BRAC-Like Process for VA Under Consideration

The VA’s difficulties in both opening new facilities and closing outdated ones to better match its structure to the needs of veterans has leaders of the House Veterans Affairs Committee considering a bill to trigger a process much like the DoD base realignment and closure, or BRAC, authority.

The department and outside entities such as GAO have repeatedly cited issues with a mismatch between the VA’s physical structure and the demand for services. At a recent House hearing, GAO repeated that concern.

“Geographic shifts in the veterans’ population, changes in health care delivery, aging infrastructure, and limited stakeholder involvement affect the Department of Veterans Affairs’ efforts to align its services and real property portfolio to meet the needs of veterans. For example, a shift over time from inpatient to outpatient care will likely result in underutilized space once used for inpatient care. Further, the historic status of some VA facilities adds to the complexity of converting or disposing of them. In such instances, it is often difficult and costly for VA to modernize, renovate, and retrofit these older facilities,” GAO said in a summary of its findings.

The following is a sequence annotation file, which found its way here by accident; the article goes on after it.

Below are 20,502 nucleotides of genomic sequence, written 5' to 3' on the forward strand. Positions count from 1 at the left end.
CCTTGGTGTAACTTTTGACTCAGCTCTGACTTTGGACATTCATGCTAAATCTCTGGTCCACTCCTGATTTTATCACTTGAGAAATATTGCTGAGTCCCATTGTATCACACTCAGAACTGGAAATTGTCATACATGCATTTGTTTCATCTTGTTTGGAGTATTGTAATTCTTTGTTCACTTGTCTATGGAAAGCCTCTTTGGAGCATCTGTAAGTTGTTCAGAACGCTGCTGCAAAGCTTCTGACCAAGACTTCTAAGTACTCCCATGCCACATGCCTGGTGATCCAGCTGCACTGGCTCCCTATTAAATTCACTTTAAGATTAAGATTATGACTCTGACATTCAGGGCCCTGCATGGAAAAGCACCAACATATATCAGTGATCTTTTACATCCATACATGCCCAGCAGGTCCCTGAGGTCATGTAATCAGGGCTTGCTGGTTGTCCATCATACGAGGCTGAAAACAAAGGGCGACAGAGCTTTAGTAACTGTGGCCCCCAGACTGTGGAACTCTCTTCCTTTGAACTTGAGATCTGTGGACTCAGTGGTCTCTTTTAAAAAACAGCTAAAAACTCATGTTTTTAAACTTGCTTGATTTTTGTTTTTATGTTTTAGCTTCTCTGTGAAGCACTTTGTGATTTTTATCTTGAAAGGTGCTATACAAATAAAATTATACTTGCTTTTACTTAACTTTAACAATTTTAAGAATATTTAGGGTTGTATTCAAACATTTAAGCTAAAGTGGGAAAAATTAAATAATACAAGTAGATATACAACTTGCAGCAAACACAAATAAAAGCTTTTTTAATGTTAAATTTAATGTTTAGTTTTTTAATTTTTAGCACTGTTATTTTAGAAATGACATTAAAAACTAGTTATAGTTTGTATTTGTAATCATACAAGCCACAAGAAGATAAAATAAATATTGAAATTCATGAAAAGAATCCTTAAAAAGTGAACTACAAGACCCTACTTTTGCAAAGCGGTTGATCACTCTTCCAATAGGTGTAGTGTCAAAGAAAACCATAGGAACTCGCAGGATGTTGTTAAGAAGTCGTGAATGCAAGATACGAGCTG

A proposal under consideration before the committee would require the VA to assess its medical facilities, taking into account factors such as access to care, the capacity of the local healthcare market, input from local veterans and stakeholders, and potential costs and savings. Based on those criteria the VA would make recommendations to be reviewed by an 11-member commission which could make changes. Its report in turn would go to the President and on approval would go to Congress, which could stop the plan only by disapproving it within 45 days.

GAO added that its review of prior BRAC rounds revealed that to succeed, such a process at the VA would need “sustained senior leadership’s attention and a high level of coordination among many stakeholders” because such efforts involve a “large number of actions that depend on each other for successful implementation.”